Speaking of stories that I really like? You can’t go wrong with “plucky orphaned girl swept up into a fairy tale.” And this one has an Appalachian setting, which softens my heart even more (I’m from the Ozarks, which are very similar in terms of folk traditions and culture). The story and the writing are great.
On top of all that, this book is absolutely gorgeous as a physical object. It’s illustrated by Charles Vess, and the art spills around the text in and lush and magnificent fashion, making every page a jewel.
It’s just too bad about the racism.
Not intentional racism. See, Charles de Lint, well meaning Canadian that he is, loves Indian legends…and there’s nothing wrong with that. He wanted to draw from some of those stories in his writing, along with Celtic folklore and so forth. And that’s the kind of thing that can be done well, but it does start to bump into some thorny issues of cultural appropriation. (One example of a white author who draws from Indian traditions in a way that seems respectful and informed is Ursula K. Le Guin.)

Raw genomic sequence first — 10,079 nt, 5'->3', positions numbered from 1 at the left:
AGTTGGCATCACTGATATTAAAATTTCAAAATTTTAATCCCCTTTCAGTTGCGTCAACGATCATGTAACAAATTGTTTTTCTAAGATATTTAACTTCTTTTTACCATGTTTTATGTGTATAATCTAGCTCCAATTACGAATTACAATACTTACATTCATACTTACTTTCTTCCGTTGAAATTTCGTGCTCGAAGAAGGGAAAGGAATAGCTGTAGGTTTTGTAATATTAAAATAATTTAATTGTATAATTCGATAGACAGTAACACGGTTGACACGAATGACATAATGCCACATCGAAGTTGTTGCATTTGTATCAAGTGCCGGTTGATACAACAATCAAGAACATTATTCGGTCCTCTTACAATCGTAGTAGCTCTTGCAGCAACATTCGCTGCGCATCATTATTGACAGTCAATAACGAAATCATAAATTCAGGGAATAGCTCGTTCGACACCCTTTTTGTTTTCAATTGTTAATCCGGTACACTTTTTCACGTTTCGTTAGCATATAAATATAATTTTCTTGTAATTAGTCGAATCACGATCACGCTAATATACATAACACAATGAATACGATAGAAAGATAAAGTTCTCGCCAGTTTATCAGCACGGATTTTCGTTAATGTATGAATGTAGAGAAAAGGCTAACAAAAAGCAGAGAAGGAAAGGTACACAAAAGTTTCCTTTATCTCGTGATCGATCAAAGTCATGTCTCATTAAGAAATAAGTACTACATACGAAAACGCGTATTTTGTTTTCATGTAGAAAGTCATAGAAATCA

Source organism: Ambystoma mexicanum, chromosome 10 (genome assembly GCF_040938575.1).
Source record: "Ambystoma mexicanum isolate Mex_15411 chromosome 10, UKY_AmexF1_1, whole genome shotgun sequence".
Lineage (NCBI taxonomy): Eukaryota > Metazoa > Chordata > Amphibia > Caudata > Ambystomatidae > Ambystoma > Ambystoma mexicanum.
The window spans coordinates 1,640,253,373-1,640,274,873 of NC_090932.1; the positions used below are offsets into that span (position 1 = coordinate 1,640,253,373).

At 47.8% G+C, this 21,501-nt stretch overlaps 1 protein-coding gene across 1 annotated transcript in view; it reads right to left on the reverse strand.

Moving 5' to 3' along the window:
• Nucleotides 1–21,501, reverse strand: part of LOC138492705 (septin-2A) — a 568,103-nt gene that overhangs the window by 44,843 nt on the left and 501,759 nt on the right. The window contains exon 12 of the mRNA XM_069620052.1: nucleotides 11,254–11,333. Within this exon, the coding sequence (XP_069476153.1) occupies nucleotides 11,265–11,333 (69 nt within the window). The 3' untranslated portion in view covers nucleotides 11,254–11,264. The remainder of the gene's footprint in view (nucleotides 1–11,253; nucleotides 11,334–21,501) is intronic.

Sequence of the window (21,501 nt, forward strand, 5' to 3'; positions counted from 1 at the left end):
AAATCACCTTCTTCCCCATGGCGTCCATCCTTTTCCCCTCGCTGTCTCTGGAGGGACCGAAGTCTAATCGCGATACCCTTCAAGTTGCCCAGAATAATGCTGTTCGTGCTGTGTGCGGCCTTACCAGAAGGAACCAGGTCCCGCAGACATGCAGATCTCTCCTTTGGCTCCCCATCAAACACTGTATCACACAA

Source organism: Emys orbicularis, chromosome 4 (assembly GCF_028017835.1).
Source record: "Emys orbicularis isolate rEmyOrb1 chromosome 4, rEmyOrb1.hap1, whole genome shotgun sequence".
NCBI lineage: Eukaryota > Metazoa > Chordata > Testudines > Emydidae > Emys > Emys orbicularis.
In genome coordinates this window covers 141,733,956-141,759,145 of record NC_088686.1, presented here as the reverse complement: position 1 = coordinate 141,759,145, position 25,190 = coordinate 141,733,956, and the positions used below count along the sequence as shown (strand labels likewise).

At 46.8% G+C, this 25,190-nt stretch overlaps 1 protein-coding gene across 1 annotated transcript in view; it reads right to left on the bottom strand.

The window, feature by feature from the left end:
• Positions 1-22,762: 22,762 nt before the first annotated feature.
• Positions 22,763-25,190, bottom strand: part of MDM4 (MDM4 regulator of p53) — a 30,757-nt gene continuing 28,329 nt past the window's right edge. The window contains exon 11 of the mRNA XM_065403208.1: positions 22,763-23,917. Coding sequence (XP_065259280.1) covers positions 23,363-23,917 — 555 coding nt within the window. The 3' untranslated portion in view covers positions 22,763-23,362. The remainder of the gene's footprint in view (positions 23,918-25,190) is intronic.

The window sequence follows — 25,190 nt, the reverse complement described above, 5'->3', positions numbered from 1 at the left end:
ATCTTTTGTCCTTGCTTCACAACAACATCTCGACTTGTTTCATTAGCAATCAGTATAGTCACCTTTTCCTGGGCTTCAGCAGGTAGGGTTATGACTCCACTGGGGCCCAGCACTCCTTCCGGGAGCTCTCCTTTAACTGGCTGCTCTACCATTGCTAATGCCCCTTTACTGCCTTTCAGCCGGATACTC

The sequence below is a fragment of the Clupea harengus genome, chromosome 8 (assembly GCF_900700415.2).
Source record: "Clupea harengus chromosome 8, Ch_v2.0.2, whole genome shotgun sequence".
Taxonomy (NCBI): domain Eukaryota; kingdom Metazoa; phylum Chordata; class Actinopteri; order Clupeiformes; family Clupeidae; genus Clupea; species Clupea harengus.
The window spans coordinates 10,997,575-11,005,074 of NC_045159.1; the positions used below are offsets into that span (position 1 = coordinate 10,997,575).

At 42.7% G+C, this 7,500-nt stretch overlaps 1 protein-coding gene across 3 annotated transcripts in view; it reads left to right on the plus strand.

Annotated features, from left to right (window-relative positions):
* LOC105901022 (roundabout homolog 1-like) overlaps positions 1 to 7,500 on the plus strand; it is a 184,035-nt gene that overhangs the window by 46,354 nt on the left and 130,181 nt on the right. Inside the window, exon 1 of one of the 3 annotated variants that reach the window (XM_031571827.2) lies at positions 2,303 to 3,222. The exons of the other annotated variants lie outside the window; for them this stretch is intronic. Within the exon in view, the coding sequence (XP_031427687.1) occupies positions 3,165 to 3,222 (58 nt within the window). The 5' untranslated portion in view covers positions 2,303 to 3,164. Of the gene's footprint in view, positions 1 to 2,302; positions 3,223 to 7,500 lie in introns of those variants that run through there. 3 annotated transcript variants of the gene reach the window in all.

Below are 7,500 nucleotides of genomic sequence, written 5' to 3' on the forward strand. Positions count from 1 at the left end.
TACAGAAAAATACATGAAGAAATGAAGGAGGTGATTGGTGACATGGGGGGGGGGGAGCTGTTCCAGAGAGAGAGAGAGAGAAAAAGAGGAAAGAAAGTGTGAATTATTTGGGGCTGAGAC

Unfortunately, what de Lint decided to do was try and skirt those issues by making up a fake Indian tribe, the “Kickaha,” and making up some legends for them that, you know, seem Indian-like. Never mind if he mashes together stuff drawn from completely different cultures—and I mean like, taking stuff from Great Plains tribes and adding them to an Eastern Woodlands context. Completely different cultures. As a result, the Kickaha don’t feel the least bit authentic. They run around in buckskins and they speak in mysterious riddles and for some reason they have Anansi stories (cause, you know, African folklore is cool too!) and they are a mess. They are a mess. The Kickaha are essentially the literary equivalent of somebody going “ching chong chee!” to represent a Chinese language. They are the literary equivalent of a trustafarian wearing a war bonnet to go clubbing. They are super not okay.